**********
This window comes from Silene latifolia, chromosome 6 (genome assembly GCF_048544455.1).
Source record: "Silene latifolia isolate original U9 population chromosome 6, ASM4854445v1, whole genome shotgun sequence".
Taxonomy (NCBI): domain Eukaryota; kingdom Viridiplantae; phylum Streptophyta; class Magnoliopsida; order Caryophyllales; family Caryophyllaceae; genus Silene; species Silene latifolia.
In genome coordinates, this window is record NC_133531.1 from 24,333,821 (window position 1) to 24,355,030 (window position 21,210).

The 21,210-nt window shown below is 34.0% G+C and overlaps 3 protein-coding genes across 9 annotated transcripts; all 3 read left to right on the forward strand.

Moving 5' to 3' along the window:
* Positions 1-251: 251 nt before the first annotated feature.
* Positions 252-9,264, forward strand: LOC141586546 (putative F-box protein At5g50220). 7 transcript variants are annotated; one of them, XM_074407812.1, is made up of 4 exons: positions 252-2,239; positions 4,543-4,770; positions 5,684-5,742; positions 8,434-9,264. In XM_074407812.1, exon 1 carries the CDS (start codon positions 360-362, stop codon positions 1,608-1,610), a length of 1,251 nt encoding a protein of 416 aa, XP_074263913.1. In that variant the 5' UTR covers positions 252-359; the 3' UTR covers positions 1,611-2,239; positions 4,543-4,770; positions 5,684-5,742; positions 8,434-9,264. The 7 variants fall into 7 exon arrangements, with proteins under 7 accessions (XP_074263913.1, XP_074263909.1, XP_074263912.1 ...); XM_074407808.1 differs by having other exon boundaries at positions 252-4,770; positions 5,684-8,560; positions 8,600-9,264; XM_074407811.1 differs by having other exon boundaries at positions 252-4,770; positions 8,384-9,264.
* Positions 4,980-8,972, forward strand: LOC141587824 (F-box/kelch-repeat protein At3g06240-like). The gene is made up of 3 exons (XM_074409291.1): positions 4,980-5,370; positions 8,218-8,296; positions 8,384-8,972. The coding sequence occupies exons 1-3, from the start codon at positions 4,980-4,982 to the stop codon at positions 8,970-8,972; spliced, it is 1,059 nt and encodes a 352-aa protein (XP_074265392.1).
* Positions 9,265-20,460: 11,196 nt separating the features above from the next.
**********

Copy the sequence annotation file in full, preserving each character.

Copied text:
This window comes from Silene latifolia, chromosome 6 (genome assembly GCF_048544455.1).
Source record: "Silene latifolia isolate original U9 population chromosome 6, ASM4854445v1, whole genome shotgun sequence".
Taxonomy (NCBI): domain Eukaryota; kingdom Viridiplantae; phylum Streptophyta; class Magnoliopsida; order Caryophyllales; family Caryophyllaceae; genus Silene; species Silene latifolia.
In genome coordinates, this window is record NC_133531.1 from 24,333,821 (window position 1) to 24,355,030 (window position 21,210).

The 21,210-nt window shown below is 34.0% G+C and overlaps 3 protein-coding genes across 9 annotated transcripts; all 3 read left to right on the forward strand.

Moving 5' to 3' along the window:
* Positions 1-251: 251 nt before the first annotated feature.
* Positions 252-9,264, forward strand: LOC141586546 (putative F-box protein At5g50220). 7 transcript variants are annotated; one of them, XM_074407812.1, is made up of 4 exons: positions 252-2,239; positions 4,543-4,770; positions 5,684-5,742; positions 8,434-9,264. In XM_074407812.1, exon 1 carries the CDS (start codon positions 360-362, stop codon positions 1,608-1,610), a length of 1,251 nt encoding a protein of 416 aa, XP_074263913.1. In that variant the 5' UTR covers positions 252-359; the 3' UTR covers positions 1,611-2,239; positions 4,543-4,770; positions 5,684-5,742; positions 8,434-9,264. The 7 variants fall into 7 exon arrangements, with proteins under 7 accessions (XP_074263913.1, XP_074263909.1, XP_074263912.1 ...); XM_074407808.1 differs by having other exon boundaries at positions 252-4,770; positions 5,684-8,560; positions 8,600-9,264; XM_074407811.1 differs by having other exon boundaries at positions 252-4,770; positions 8,384-9,264.
* Positions 4,980-8,972, forward strand: LOC141587824 (F-box/kelch-repeat protein At3g06240-like). The gene is made up of 3 exons (XM_074409291.1): positions 4,980-5,370; positions 8,218-8,296; positions 8,384-8,972. The coding sequence occupies exons 1-3, from the start codon at positions 4,980-4,982 to the stop codon at positions 8,970-8,972; spliced, it is 1,059 nt and encodes a 352-aa protein (XP_074265392.1).
* Positions 9,265-20,460: 11,196 nt separating the features above from the next.